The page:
Wednesday April 16, 2014
Tree pollen is a fine to coarse powder containing the genetic material of seed plants - including trees. Tree pollen produces male reproductive cells that have the ability to fuse with female reproductive parts and that union results in pollination.
Tree pollen grains are distributed by either wind or insects and animals.
Small, light tree pollen is blown by wind to female parts while larger tree pollen grains are deposited by insects onto the female ovary where pollination takes place. Tree pollen grains germinate and develop a pollen tube which grows down to the ovary and deposits the sperm cell which causes the production of seed.
via Tree Pollen - Production and Transportation of Tree Pollen.
Also: Pollen Producing Trees You Can Live With, Trees You Can't
Monday April 14, 2014
A tree is probably the most common, naturally growing or cultivated, living organism you will ever encounter on a daily basis. Most people I know have a real desire to learn more about a tree including looking at a tree in hopes to identify that tree. With this in mind, I have put together a list of tree topics that need some illumination including tree growth, tree tissues, tree identification and much more.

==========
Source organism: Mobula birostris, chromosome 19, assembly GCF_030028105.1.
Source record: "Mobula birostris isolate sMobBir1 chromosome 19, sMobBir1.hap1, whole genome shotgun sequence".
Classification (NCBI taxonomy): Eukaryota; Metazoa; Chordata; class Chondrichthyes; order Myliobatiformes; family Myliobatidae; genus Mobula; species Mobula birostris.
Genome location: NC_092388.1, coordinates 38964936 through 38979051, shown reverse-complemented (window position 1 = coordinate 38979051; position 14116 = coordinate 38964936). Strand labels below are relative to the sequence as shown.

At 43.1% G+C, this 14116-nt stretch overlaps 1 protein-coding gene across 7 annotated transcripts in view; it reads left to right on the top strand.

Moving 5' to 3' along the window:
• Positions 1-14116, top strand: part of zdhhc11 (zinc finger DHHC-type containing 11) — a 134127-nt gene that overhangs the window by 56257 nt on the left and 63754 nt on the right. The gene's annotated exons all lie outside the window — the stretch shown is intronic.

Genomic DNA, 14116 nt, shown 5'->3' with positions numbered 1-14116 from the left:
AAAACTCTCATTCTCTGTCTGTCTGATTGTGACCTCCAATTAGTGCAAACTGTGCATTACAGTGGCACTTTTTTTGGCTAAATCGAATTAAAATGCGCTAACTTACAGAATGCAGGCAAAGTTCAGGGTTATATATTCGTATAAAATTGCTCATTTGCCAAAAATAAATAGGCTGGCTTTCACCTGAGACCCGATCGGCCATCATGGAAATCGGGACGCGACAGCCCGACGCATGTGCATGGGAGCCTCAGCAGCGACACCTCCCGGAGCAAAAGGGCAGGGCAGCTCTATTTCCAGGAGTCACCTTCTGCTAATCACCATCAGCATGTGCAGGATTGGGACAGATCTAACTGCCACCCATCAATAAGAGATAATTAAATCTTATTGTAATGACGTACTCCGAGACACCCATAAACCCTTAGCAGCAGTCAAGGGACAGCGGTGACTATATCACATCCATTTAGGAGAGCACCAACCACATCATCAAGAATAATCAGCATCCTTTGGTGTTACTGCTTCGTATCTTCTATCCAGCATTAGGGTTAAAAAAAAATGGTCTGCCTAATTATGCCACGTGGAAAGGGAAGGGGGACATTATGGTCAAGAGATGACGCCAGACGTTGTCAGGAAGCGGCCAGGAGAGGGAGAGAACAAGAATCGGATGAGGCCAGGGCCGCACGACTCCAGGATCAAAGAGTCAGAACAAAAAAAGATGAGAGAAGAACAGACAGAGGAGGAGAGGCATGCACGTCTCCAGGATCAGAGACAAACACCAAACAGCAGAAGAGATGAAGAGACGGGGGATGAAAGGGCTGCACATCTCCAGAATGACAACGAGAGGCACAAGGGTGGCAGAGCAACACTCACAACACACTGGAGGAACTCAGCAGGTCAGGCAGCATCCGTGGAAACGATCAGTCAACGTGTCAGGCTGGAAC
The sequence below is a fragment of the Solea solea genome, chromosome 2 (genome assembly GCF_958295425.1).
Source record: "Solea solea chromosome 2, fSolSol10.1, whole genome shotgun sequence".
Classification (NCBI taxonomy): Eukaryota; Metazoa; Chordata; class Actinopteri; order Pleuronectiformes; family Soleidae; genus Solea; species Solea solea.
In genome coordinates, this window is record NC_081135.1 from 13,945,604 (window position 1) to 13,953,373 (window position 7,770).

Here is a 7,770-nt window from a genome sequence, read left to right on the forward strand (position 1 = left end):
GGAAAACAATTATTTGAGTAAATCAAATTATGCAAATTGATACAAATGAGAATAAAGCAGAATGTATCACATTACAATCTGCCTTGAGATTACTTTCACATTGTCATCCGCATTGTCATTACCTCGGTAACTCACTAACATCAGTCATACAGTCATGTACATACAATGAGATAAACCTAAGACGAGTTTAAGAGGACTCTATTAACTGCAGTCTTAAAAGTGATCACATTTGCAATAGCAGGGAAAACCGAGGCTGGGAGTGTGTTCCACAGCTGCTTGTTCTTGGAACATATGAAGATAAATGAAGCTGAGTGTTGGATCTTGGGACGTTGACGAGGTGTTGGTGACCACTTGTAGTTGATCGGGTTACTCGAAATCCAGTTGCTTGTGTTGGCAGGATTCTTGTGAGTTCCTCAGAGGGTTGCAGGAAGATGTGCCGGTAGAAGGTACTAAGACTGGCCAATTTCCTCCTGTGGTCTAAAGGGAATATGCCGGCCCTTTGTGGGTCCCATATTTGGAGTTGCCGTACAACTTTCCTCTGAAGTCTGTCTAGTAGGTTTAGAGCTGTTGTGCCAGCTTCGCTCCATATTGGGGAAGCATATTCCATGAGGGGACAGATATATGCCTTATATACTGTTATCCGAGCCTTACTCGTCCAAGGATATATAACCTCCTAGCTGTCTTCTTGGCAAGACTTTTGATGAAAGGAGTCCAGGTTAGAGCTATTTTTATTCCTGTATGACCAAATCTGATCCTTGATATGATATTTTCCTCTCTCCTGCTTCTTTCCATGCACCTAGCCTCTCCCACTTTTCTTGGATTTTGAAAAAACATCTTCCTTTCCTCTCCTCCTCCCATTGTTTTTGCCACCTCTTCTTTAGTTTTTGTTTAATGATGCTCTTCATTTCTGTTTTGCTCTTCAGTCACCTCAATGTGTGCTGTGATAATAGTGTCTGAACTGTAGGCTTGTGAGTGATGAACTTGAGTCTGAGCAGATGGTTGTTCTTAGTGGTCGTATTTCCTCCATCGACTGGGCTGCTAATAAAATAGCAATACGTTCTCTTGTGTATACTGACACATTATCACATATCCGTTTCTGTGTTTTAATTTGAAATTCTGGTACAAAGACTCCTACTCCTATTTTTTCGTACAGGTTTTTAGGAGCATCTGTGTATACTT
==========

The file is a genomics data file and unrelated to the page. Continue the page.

Treehugger - Getty Image
Monday April 14, 2014
Quercus virginiana or Southern live oak is a large, sprawling, picturesque tree, usually graced with Spanish moss and strongly reminiscent of the Old South. Live oak is one of the broadest spreading of the oaks, providing large areas of deep, inviting shade. It is the state tree of Georgia. Reaching 40 to 60 feet in height with a 60 to 100 foot spread and usually possessing many sinuously curved trunks and branches, live oak is an impressive sight for any large-scale landscape.
Windsor Ruin Live Oak - Photo by Steve Nix
Wednesday April 9, 2014
American elm is the most popular of urban shade trees. Ulmus americana has long been planted along downtown city streets in North America. The tree is now out of favor when considered for urban tree planting because of its susceptibility to Dutch elm disease.
Here is a walk-through description and guide to identifying American elm or Ulmus americana. Find out more about the tree's habit, range, silviculture and and pest problems.